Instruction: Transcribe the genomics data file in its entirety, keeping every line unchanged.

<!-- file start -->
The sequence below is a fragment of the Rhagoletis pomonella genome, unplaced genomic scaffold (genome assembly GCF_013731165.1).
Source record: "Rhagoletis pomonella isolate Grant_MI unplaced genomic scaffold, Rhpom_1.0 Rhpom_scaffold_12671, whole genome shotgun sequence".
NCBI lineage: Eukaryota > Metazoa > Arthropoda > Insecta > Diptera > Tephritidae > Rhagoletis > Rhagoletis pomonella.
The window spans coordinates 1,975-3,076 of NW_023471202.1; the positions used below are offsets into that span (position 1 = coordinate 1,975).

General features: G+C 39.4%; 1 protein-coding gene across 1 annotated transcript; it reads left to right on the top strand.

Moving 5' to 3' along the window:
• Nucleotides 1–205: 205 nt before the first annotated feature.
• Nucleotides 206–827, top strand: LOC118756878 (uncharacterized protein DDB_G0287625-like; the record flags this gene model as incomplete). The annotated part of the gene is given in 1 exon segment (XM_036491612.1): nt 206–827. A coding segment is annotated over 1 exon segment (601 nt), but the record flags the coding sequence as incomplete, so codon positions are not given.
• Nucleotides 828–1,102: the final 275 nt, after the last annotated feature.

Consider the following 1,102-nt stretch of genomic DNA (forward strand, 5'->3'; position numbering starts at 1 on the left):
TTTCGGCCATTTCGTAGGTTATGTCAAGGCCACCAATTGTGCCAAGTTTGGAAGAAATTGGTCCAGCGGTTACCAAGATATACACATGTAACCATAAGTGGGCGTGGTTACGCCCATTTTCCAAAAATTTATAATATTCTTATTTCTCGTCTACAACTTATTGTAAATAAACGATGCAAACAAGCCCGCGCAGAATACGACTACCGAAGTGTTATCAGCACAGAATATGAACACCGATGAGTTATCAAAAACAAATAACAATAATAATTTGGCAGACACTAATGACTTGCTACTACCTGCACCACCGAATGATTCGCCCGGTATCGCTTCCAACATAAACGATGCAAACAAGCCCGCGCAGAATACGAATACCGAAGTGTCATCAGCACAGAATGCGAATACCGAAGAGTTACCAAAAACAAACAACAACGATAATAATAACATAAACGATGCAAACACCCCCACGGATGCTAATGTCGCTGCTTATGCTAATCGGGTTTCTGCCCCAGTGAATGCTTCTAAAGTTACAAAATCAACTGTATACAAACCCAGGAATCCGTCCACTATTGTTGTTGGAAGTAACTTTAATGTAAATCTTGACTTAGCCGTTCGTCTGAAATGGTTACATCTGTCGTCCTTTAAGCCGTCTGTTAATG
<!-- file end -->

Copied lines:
The sequence below is a fragment of the Rhagoletis pomonella genome, unplaced genomic scaffold (genome assembly GCF_013731165.1).
Source record: "Rhagoletis pomonella isolate Grant_MI unplaced genomic scaffold, Rhpom_1.0 Rhpom_scaffold_12671, whole genome shotgun sequence".
NCBI lineage: Eukaryota > Metazoa > Arthropoda > Insecta > Diptera > Tephritidae > Rhagoletis > Rhagoletis pomonella.
The window spans coordinates 1,975-3,076 of NW_023471202.1; the positions used below are offsets into that span (position 1 = coordinate 1,975).

General features: G+C 39.4%; 1 protein-coding gene across 1 annotated transcript; it reads left to right on the top strand.

Moving 5' to 3' along the window:
• Nucleotides 1–205: 205 nt before the first annotated feature.
• Nucleotides 206–827, top strand: LOC118756878 (uncharacterized protein DDB_G0287625-like; the record flags this gene model as incomplete). The annotated part of the gene is given in 1 exon segment (XM_036491612.1): nt 206–827. A coding segment is annotated over 1 exon segment (601 nt), but the record flags the coding sequence as incomplete, so codon positions are not given.
• Nucleotides 828–1,102: the final 275 nt, after the last annotated feature.

Consider the following 1,102-nt stretch of genomic DNA (forward strand, 5'->3'; position numbering starts at 1 on the left):
TTTCGGCCATTTCGTAGGTTATGTCAAGGCCACCAATTGTGCCAAGTTTGGAAGAAATTGGTCCAGCGGTTACCAAGATATACACATGTAACCATAAGTGGGCGTGGTTACGCCCATTTTCCAAAAATTTATAATATTCTTATTTCTCGTCTACAACTTATTGTAAATAAACGATGCAAACAAGCCCGCGCAGAATACGACTACCGAAGTGTTATCAGCACAGAATATGAACACCGATGAGTTATCAAAAACAAATAACAATAATAATTTGGCAGACACTAATGACTTGCTACTACCTGCACCACCGAATGATTCGCCCGGTATCGCTTCCAACATAAACGATGCAAACAAGCCCGCGCAGAATACGAATACCGAAGTGTCATCAGCACAGAATGCGAATACCGAAGAGTTACCAAAAACAAACAACAACGATAATAATAACATAAACGATGCAAACACCCCCACGGATGCTAATGTCGCTGCTTATGCTAATCGGGTTTCTGCCCCAGTGAATGCTTCTAAAGTTACAAAATCAACTGTATACAAACCCAGGAATCCGTCCACTATTGTTGTTGGAAGTAACTTTAATGTAAATCTTGACTTAGCCGTTCGTCTGAAATGGTTACATCTGTCGTCCTTTAAGCCGTCTGTTAATG